Colons. The functions of the colon are, like those of the semicolon, well defined and straightforward, yet it, too, is often misused, even by scholarly authors. As a general rule, a colon should not be used as a substitute for a semicolon, comma or full stop because its significance is different. As New Hart’s Rules puts it, using a colon in the process, a ‘colon points forward: from a premise to a conclusion, from a cause to an effect, from an introduction to a main point, from a general statement to an example’ (Ritter, 2005, Section 4.5). Functioning much as the words ‘for instance,’ ‘for example,’ ‘namely,’ ‘because,’ ‘that is’ and others do, a colon introduces an explanation, example, description, elaboration or illustration of what has appeared before it. ‘There was so much food that three of the dishes brought to the potluck were not even touched: the bean salad, the largest pan of lasagne and the lemon cake’ uses a colon correctly and, like the quotation from New Hart’s Rules I have used above, also demonstrates how the text following a colon need not contain a verb or be able to stand on its own as a sentence or independent clause. A colon can be used instead of a semicolon, however, between two independent or main clauses, but only when the second clause specifically explains, illustrates or otherwise elaborates on what has been said in the first: for example, ‘We were delighted, but especially those who had worked so hard to achieve this goal: one of the younger members even shouted out with glee’ and ‘Although I approached an equal number of instructors and students, more students than instructors responded positively: 137 students agreed to take part in the study, but only 56 instructors wished to participate.’

One of the primary functions of the colon is to introduce a list or series of items – ‘Three of the dishes brought to the potluck were not even touched: the bean salad, the largest pan of lasagne and the lemon cake’ – and is frequently used for this purpose after the words ‘as follows’ or ‘the following’: ‘The following dishes were not eaten: the bean salad, the largest pan of lasagne and the lemon cake’ (see Section 5.5.2 above for more information on using colons with lists). A colon should not be used, however, before a list or statement that is introduced by a verb or a preposition in such a way that the list or statement correctly completes the sentence begun by the introductory words without the need to use a colon: ‘The dishes that were not eaten included the bean salad, the largest pan of lasagne and the lemon cake.’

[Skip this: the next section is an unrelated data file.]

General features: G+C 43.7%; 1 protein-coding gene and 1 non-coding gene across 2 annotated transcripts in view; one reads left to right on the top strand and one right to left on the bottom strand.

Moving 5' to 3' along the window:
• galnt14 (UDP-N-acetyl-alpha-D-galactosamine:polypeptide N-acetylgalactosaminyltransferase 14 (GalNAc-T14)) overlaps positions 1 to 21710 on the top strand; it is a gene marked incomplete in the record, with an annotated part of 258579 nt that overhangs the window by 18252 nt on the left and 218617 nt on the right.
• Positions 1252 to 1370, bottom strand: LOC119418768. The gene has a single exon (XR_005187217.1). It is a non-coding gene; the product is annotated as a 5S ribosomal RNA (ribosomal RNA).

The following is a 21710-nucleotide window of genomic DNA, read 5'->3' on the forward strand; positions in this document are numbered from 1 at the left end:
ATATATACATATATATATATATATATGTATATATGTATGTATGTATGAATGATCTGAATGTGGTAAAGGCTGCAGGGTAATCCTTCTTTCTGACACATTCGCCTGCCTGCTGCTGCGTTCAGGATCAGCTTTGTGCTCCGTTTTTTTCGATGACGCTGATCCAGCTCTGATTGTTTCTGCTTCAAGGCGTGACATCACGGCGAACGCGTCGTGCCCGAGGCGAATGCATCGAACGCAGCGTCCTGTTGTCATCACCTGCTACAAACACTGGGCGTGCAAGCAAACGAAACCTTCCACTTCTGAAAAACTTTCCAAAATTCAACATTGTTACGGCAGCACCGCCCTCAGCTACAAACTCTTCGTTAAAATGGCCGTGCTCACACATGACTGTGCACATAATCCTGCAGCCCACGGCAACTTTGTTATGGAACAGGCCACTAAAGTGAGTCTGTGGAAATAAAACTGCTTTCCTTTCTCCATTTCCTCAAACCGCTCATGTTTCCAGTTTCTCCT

A colon is sometimes used instead of a full stop before a series of related sentences that illustrate or provide examples of what has been mentioned in the preceding sentence, as in the following example.

A number of problems arise when a doctoral student does not prepare carefully for the thesis examination: For one, his or her presentation may be inadequate or disorganised and give a bad impression. Second, the thesis may be riddled with errors that could easily have been corrected through careful proofreading. Third, the candidate may not be able to answer in intelligent ways the questions posed by the examiners. Finally, if the problems are drawn to the student’s attention, he or she may become flustered or angry and make matters worse.

I have used an initial capital immediately after the colon in this example, primarily to demonstrate how a full sentence follows a colon, but this would be an appropriate format for American English, in which a colon is followed by a capital if it introduces a grammatically complete sentence. In running text in British English, however, the word following a colon is usually not capitalised (unless it is a proper noun), so ‘For one’ in the above example would probably be ‘for one’ in British English; everything else would remain the same.

When introducing direct speech, a colon can be used, as it often is between the name or term identifying a speaker and the transcription of his or her words when recording the dialogue from interviews:

INTERVIEWER: Did you find the items on the questionnaire difficult to understand?

PARTICIPANT A: No, most of them seemed clear to me.

INTERVIEWER: Can you remember which ones did not?

Here, the words following the colons should bear an initial capital to mark the beginning of the direct speech regardless of whether British or American English is used. A capital letter can also follow a colon that is used to introduce a quotation or extract – ‘J.R.R. Tolkien’s Hobbit begins with a line that the author apparently scribbled on a student paper he was grading: “In a hole in the ground there lived a hobbit”’ – with the capital being most likely if the quotation begins with a full sentence or continues for more than one sentence (for more information on quotations and the punctuation associated with them, see Chapter 8 below). It is essential to ensure that whatever format is chosen for capitalisation in such cases is used consistently for identical or similar situations throughout a thesis.